Let’s create more avenues for our kids’ education

Today, most family-wage jobs in Washington require some form of post-secondary education or training.

  • Wednesday, July 23, 2008 3:00pm
  • Opinion

Today, most family-wage jobs in Washington require some form of post-secondary education or training.

By 2014, 77 percent of those jobs will require training or education after high school – in King and Snohomish counties the number jumps to 85 percent. And yet, Washington allows too many of its children to graduate from high school unprepared for post-secondary life.

Our current high school graduation requirements leave students 4.5 credits short of what they need to be admitted to a state four-year college. We allow kids to graduate from high school with less English, math and world language credits than they need to just get in the door at the University of Washington, Washington State and Central Washington. Only 41 percent of the classes of 2005 and 2006 were even eligible to apply to our four-year colleges.

And what about those students not interested in a four-year degree? We’re letting them down, too.

To take credit-bearing math classes at two- or four-year colleges in Washington, students must first pass Algebra II – another course not required for high school graduation. Of the Class of 2006 who immediately went on to two- or four-year colleges, 33 percent enrolled in remedial math. At state community and technical colleges alone, almost half of 2006 graduates needed to take remedial math classes.

Employers say time and again that college ready equals work ready – they expect the same skills out of potential employees that two- and four-year colleges expect of entering freshmen. We cannot continue to have lower expectations for kids who plan to go directly into the workforce; they will benefit just as much from rigorous courses, curriculum and expectations. In fact, students in more rigorous courses not only make larger academic gains; they also are less likely to fail.

We need to create pathways of opportunity for our kids. And we need to take the guesswork out of college-readiness.

Fortunately, we have an opportunity for change. The State Board of Education will vote Wednesday on whether to require Algebra II as the third required math credit. The board also is considering raising the minimum

high school graduation requirements to better align with college entrance requirements (CORE 24).

By aligning high school graduation requirements with post-secondary expectations, we will be giving students the opportunity to pursue whatever path they choose, rather than having the choice made for them when they exit high school unprepared for life beyond 12th grade.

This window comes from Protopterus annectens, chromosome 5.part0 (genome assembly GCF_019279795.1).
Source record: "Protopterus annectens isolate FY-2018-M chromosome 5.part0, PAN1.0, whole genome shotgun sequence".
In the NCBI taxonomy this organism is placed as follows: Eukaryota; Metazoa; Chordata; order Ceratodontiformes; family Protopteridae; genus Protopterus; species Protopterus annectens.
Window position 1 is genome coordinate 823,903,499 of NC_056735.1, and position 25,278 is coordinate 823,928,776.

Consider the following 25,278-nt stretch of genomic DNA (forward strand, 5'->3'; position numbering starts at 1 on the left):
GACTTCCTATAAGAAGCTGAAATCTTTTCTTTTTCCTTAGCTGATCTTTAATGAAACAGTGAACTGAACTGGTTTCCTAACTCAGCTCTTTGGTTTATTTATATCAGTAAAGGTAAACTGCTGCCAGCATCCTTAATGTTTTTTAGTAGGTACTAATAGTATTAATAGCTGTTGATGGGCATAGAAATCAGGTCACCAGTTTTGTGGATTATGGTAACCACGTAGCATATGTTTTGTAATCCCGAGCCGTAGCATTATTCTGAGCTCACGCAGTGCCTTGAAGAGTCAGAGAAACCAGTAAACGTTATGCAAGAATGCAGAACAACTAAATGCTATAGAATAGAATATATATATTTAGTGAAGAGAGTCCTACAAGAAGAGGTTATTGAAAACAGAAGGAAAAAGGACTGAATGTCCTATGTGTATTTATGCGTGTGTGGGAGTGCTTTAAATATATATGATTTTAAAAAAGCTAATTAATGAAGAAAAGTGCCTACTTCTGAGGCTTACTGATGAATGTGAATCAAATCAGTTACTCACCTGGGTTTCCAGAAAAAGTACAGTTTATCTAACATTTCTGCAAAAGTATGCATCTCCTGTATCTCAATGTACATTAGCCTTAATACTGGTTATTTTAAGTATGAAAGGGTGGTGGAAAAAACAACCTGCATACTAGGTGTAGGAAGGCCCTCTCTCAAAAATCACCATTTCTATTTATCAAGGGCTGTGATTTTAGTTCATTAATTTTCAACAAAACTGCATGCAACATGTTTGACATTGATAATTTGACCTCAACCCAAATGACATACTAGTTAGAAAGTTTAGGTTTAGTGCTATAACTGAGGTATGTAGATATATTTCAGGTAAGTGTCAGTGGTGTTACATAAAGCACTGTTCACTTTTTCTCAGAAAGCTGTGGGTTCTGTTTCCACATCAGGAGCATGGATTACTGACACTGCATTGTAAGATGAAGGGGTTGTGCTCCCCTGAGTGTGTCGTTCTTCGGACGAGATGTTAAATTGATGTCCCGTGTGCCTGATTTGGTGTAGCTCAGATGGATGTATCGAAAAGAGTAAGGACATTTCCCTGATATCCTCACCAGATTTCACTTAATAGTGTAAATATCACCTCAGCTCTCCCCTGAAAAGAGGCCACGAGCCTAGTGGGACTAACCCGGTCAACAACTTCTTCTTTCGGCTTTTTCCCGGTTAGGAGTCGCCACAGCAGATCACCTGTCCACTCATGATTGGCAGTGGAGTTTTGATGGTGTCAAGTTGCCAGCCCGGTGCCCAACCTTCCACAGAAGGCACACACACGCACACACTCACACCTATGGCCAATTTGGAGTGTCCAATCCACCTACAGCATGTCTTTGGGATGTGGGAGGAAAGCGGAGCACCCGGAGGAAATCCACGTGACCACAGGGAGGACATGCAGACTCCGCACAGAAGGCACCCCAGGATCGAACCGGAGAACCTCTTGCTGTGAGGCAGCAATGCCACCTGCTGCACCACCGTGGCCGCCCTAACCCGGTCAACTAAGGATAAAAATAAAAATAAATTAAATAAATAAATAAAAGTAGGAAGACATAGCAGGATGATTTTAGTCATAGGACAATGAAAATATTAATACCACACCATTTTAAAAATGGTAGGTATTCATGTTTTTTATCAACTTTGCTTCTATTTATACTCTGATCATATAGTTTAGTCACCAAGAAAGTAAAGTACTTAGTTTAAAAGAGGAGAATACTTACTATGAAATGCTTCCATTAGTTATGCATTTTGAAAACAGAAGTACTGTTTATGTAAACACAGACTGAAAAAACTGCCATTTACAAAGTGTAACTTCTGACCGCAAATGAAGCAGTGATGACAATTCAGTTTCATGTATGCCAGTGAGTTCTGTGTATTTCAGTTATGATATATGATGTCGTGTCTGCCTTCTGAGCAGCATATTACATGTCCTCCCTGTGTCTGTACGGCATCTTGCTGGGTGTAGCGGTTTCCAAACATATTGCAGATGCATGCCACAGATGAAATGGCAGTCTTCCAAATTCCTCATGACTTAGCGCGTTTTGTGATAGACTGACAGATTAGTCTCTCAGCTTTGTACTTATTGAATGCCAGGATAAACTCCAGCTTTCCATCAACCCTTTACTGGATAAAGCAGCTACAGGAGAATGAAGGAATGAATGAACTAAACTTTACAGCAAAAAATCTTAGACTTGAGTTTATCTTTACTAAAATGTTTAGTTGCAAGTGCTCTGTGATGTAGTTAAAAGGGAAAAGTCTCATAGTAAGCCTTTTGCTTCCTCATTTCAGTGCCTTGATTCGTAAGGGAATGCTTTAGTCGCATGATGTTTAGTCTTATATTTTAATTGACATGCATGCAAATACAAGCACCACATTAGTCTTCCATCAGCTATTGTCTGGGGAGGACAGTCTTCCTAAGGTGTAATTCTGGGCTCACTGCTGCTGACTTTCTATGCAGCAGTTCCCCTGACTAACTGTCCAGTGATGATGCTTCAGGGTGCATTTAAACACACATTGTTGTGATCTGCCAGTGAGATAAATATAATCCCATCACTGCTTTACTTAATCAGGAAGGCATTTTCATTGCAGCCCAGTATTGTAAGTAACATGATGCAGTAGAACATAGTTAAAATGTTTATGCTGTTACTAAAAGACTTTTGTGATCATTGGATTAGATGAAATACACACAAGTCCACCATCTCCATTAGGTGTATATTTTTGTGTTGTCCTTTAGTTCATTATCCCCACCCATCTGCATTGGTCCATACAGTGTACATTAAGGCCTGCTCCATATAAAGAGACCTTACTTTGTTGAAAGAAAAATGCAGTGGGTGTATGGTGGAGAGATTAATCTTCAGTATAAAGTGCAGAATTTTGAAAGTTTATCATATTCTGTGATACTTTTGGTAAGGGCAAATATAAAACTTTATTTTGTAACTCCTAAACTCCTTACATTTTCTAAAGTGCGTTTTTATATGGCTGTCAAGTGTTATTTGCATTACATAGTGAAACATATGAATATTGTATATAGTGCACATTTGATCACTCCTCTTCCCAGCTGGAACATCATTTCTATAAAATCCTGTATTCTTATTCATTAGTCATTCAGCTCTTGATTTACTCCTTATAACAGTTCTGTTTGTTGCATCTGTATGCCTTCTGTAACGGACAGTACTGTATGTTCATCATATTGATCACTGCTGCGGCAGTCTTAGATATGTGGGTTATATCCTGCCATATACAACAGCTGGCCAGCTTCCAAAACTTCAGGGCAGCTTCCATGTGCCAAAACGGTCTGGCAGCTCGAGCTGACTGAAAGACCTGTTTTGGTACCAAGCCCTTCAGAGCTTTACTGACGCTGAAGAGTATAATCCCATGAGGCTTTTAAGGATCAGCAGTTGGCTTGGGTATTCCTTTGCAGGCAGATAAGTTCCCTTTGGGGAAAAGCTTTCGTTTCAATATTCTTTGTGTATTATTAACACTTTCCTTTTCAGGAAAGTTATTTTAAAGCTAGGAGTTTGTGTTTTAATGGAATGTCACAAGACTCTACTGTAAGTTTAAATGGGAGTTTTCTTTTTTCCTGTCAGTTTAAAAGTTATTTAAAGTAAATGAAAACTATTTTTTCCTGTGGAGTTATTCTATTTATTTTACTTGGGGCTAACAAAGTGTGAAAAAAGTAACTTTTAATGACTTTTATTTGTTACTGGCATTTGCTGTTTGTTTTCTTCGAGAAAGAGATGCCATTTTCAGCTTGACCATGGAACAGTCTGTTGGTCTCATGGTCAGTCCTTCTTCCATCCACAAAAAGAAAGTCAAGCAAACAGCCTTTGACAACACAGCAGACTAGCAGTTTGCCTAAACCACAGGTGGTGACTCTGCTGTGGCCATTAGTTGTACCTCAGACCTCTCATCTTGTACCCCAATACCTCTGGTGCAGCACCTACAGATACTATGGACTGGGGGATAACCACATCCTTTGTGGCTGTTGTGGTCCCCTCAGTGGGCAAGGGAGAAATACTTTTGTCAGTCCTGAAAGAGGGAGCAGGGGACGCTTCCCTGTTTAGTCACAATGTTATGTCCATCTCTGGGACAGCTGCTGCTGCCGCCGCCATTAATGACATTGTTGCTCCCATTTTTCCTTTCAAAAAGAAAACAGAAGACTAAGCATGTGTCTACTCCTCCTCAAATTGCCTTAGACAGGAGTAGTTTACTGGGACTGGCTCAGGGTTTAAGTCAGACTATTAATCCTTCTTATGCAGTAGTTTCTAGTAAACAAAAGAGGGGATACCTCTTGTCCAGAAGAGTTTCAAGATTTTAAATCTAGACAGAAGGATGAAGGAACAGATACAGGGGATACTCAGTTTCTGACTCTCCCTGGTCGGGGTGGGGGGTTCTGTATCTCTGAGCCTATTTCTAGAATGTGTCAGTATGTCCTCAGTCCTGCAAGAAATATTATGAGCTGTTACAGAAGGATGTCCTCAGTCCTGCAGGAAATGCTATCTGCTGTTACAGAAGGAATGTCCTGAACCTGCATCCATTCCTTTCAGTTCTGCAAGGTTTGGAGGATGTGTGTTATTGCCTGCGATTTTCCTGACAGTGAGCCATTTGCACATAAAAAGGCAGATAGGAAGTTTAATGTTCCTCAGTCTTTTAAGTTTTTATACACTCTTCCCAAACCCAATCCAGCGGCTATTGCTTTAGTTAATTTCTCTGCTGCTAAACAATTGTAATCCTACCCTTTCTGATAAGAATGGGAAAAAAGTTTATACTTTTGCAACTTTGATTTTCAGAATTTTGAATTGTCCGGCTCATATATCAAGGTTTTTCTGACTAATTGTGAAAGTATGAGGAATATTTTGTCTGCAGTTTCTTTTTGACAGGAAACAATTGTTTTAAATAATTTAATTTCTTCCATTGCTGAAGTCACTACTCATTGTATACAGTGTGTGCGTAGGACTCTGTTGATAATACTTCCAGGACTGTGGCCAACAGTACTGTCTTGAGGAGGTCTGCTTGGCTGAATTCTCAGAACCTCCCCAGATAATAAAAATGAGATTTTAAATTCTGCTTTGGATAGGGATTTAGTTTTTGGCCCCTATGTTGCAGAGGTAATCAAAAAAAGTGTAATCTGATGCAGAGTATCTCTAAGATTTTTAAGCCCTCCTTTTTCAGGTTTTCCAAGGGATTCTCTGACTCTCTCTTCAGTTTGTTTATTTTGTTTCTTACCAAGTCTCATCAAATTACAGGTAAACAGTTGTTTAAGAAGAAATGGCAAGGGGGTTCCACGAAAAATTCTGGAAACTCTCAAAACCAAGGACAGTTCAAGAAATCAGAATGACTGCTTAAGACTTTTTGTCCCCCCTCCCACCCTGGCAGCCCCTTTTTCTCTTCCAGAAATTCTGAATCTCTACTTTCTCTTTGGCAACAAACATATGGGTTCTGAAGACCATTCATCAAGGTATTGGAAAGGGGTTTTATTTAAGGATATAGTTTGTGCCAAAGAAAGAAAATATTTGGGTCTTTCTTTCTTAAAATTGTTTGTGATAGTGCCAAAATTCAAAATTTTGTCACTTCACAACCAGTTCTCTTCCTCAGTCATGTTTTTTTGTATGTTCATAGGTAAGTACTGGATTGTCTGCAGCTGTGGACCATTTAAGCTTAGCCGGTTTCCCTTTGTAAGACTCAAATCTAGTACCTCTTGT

Visit didyouknowcampaign.com to learn more. Help us change the world by changing our schools.

Lisa Macfarlane is director of external affairs at the League of Education Voters Foundation (www.levfoundation.org). She can be reached at 206-728-6448 or info@educationvoters.org.

Talk to us

Please share your story tips by emailing editor@auburn-reporter.com.

To share your opinion for publication, submit a letter through our website https://www.auburn-reporter.com/submit-letter/. Include your name, address and daytime phone number. (We’ll only publish your name and hometown.) Please keep letters to 300 words or less.

More in Opinion

Federal Way resident Bob Roegner is a former mayor of Auburn. Contact bjroegner@comcast.net.
Points of contention on police inquests in King County

Inquests frequently unfold against a backdrop of sadness and drama: Family members’… Continue reading

Guests gather to view a photo of Pilchuck Julia during the naming ceremony of the Snohomish River boat landing named for her in August, 2019. (Kevin Clark / Herald file photo)
Editorial: What history is owed through our monuments

The decisions regarding whom we honor in our public squares require deliberation and consensus.

Jayendrina Singha Ray is a PhD (ABD) in English, with a research focus on the works of the South African Nobel Laureate John Maxwell Coetzee. She teaches English Composition and Research Writing at Highline College, WA, and has previously taught English at colleges in India.
The search for selfhood

What really matters is the desire to find.

Cartoon by Frank Shiers
Editorial: Stopping COVID is now up to each of us

With a resurgence threatening, we need to take greater responsibility to keep the virus in check.

Valley police chiefs of King County release unified message in response to death of George Floyd

Police chiefs of Des Moines, Tukwila, Renton, Federal Way, Kent, Auburn, Algona, Pacific, Black Diamond and the Port of Seattle pledge to stand with communities.

Pandemic illustrates the need for government action

Despite spending most of my life in government and politics and working… Continue reading

Back to the wild — a whole new outdoor recreation world | Guest editorial

When enjoying the great outdoors, continue to socially distance and be aware of how else COVID-19 has changed our world.

KCLS is stepping up its commitment to patrons

KCLS has expanding its online resources so patrons can continue to learn, build skills, stay entertained and remain mentally and physically active amid the pandemic.

How using a face mask to cover my Asian face could put me in danger

Since the COVID-19 outbreak began, Asians and Asian Americans have been targeted.

Opinion: Public deserves honest information on sex education

The Washington comprehensive sex education bill passed in the Senate on March 7.

Grocery store staff are working hard to keep the shelves stocked during the COVID-19 pandemic. File photo
Thank you grocery store clerks

Recognizing the sacrifices of our unsung essential workforce.

Helping community organizations as we respond to the coronavirus

Now, more than ever, nonprofits need gifts of time and money